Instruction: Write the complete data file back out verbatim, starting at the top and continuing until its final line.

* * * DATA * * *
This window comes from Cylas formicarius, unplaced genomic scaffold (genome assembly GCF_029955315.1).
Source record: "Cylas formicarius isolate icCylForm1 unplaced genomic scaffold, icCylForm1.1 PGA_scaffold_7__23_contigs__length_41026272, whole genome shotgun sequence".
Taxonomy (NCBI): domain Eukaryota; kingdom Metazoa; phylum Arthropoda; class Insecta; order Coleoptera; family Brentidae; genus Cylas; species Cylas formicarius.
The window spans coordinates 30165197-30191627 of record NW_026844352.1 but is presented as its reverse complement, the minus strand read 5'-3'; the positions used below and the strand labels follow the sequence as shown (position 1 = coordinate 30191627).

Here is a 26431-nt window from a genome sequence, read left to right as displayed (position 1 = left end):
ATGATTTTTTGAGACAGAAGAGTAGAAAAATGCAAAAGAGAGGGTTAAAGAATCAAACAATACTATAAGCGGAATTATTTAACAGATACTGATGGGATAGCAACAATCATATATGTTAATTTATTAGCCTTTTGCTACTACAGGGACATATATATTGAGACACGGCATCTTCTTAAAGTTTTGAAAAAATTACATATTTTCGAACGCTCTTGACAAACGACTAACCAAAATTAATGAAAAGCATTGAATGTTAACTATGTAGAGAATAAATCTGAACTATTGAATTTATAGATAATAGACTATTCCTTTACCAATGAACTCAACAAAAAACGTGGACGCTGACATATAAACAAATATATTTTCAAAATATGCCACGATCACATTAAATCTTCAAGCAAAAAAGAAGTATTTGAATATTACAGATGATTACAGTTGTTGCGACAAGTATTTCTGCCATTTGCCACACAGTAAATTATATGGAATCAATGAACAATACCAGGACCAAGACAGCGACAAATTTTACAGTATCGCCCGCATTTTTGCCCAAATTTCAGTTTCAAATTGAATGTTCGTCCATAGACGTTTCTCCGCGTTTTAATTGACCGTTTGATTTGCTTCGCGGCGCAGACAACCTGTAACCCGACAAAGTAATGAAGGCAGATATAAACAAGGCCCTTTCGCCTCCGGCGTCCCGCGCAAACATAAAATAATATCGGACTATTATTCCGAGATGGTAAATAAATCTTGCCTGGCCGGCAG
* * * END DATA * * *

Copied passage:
This window comes from Cylas formicarius, unplaced genomic scaffold (genome assembly GCF_029955315.1).
Source record: "Cylas formicarius isolate icCylForm1 unplaced genomic scaffold, icCylForm1.1 PGA_scaffold_7__23_contigs__length_41026272, whole genome shotgun sequence".
Taxonomy (NCBI): domain Eukaryota; kingdom Metazoa; phylum Arthropoda; class Insecta; order Coleoptera; family Brentidae; genus Cylas; species Cylas formicarius.
The window spans coordinates 30165197-30191627 of record NW_026844352.1 but is presented as its reverse complement, the minus strand read 5'-3'; the positions used below and the strand labels follow the sequence as shown (position 1 = coordinate 30191627).

Here is a 26431-nt window from a genome sequence, read left to right as displayed (position 1 = left end):
ATGATTTTTTGAGACAGAAGAGTAGAAAAATGCAAAAGAGAGGGTTAAAGAATCAAACAATACTATAAGCGGAATTATTTAACAGATACTGATGGGATAGCAACAATCATATATGTTAATTTATTAGCCTTTTGCTACTACAGGGACATATATATTGAGACACGGCATCTTCTTAAAGTTTTGAAAAAATTACATATTTTCGAACGCTCTTGACAAACGACTAACCAAAATTAATGAAAAGCATTGAATGTTAACTATGTAGAGAATAAATCTGAACTATTGAATTTATAGATAATAGACTATTCCTTTACCAATGAACTCAACAAAAAACGTGGACGCTGACATATAAACAAATATATTTTCAAAATATGCCACGATCACATTAAATCTTCAAGCAAAAAAGAAGTATTTGAATATTACAGATGATTACAGTTGTTGCGACAAGTATTTCTGCCATTTGCCACACAGTAAATTATATGGAATCAATGAACAATACCAGGACCAAGACAGCGACAAATTTTACAGTATCGCCCGCATTTTTGCCCAAATTTCAGTTTCAAATTGAATGTTCGTCCATAGACGTTTCTCCGCGTTTTAATTGACCGTTTGATTTGCTTCGCGGCGCAGACAACCTGTAACCCGACAAAGTAATGAAGGCAGATATAAACAAGGCCCTTTCGCCTCCGGCGTCCCGCGCAAACATAAAATAATATCGGACTATTATTCCGAGATGGTAAATAAATCTTGCCTGGCCGGCAG